Big-Blue-Box-Giveaway-750x420

Seriously, you should enter to win a free copy (and, to be honest, you should consider buying one if you don’t win).

The Prodigal __________.

Sometimes, the simplest stories are the most powerful.

adam-eve-garden-of-eden

After Adam and Eve disobeyed God, why was He looking for them in the garden?

In Jesus’ “lost” parables in Luke 15, why was the woman searching for the coin? Why was the shepherd out looking for the one lost sheep? Why did the father run out to welcome his prodigal son home?

Because even though they had sinned, God still loved Adam and Eve.

Because the coin was valuable to the woman.

Because the sheep was important to the shepherd.

Because even though he ran away, the father still loved his son.

This story – God’s story – is a power story that has been told many, many times.

Wreck-it-Ralph

In Wreck it Ralph, why did Ralph decide to save Vanellope?

In Disney’s Frozen, why did Anna chase after Elsa when she ran away?

In Finding Nemo, Why did Marlin go searching for Nemo after he was caught because he disobeyed his father?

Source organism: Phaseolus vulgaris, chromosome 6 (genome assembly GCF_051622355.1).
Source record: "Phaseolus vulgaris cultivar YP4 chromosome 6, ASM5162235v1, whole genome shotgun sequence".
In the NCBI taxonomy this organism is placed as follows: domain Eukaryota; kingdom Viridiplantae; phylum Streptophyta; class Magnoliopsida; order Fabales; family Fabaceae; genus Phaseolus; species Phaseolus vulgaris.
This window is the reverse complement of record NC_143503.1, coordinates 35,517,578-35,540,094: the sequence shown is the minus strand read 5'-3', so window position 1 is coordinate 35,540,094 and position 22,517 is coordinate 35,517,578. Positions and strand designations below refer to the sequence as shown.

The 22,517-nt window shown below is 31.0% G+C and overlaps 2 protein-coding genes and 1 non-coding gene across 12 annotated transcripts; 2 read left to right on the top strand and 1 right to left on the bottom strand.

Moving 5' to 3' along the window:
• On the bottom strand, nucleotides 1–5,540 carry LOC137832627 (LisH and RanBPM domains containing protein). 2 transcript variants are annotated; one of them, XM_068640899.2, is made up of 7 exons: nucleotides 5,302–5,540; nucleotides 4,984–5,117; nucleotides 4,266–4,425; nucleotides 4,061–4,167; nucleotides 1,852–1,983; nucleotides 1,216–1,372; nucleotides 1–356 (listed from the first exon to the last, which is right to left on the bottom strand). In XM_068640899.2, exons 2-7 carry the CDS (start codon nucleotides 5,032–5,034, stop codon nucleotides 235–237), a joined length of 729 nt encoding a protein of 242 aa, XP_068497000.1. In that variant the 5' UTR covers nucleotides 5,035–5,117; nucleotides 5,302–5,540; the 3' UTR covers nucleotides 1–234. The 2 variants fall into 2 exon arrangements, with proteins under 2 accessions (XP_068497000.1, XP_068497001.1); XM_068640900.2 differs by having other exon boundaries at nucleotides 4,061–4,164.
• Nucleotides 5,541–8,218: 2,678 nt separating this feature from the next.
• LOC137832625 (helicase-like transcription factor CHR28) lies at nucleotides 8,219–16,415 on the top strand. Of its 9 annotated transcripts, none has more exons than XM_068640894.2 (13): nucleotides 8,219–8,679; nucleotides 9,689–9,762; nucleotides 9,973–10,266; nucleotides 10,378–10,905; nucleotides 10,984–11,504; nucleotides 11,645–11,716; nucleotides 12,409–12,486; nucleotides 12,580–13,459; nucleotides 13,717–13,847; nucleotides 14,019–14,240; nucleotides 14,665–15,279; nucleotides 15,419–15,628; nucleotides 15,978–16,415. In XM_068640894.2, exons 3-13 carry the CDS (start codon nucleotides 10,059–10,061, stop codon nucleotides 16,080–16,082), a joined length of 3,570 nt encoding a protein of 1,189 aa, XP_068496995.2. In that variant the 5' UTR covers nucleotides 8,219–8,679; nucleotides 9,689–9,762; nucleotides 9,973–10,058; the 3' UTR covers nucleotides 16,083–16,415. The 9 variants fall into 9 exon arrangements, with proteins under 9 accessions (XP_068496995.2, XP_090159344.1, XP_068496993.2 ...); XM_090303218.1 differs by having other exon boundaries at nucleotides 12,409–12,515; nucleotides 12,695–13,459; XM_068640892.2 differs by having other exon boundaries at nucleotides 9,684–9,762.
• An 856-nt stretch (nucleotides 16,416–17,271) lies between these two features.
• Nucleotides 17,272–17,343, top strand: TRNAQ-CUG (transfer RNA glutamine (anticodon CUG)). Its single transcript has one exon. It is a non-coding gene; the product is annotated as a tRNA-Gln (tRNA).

In Saving Private Ryan, why did Tom Hank’s character’ risk his own life to save Private Ryan’s life?

In Schindler’s List, why did Oskar Schindler sacrifice so much to save the Jews in his factory?

For while we were still helpless, at the right time Christ died for the ungodly. (For rarely will anyone die for a righteous person, though for a good person perhaps someone might possibly dare to die.) But God demonstrates his own love for us, in that while we were still sinners, Christ died for us.

Romans 5:6-8

While some are cute and others serious, all of these movies tell a powerful story because all of these movies tell God’s story.

God wants to save you the way Ralph saved Vanellope. God is chasing after you the way Anna chased after Elsa. God is searching for you the way Marlin searched for Nemo. God sacrificed for you the way Tom Hank’s character sacrificed for Private Ryan and the way Oskar Schindler sacrificed for his factory workers.

Yes, God demonstrates his own love for us, in that while we were still sinners, Christ died for us. God demonstrated his own love for you, in that while you were still a sinner, Christ died for you. And God demonstrated his own love for your kids, in that while they were still sinners, Christ died for them.

Be Your Kid’s Spiritual Hero

Every story has a hero.

The Matrix has Neo. Lord of the Rings has Frodo. Star Wars has Luke Skywalker. Frozen has, well, no spoilers… yet. Your kids have you.